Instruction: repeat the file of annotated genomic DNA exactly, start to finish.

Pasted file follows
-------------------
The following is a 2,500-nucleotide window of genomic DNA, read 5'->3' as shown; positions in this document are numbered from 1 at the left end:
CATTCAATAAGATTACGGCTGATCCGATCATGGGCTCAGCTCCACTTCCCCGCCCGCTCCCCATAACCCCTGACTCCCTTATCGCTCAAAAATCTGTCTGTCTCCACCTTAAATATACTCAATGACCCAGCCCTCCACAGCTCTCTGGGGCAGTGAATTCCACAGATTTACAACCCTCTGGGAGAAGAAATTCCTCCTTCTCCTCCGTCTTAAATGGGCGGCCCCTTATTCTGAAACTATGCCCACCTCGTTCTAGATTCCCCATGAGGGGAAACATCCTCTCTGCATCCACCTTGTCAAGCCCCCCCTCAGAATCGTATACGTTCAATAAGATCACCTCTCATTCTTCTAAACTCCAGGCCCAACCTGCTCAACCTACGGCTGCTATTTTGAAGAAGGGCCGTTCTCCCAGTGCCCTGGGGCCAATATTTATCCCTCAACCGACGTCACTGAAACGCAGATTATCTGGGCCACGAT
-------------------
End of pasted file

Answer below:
The following is a 2,500-nucleotide window of genomic DNA, read 5'->3' as shown; positions in this document are numbered from 1 at the left end:
CATTCAATAAGATTACGGCTGATCCGATCATGGGCTCAGCTCCACTTCCCCGCCCGCTCCCCATAACCCCTGACTCCCTTATCGCTCAAAAATCTGTCTGTCTCCACCTTAAATATACTCAATGACCCAGCCCTCCACAGCTCTCTGGGGCAGTGAATTCCACAGATTTACAACCCTCTGGGAGAAGAAATTCCTCCTTCTCCTCCGTCTTAAATGGGCGGCCCCTTATTCTGAAACTATGCCCACCTCGTTCTAGATTCCCCATGAGGGGAAACATCCTCTCTGCATCCACCTTGTCAAGCCCCCCCTCAGAATCGTATACGTTCAATAAGATCACCTCTCATTCTTCTAAACTCCAGGCCCAACCTGCTCAACCTACGGCTGCTATTTTGAAGAAGGGCCGTTCTCCCAGTGCCCTGGGGCCAATATTTATCCCTCAACCGACGTCACTGAAACGCAGATTATCTGGGCCACGAT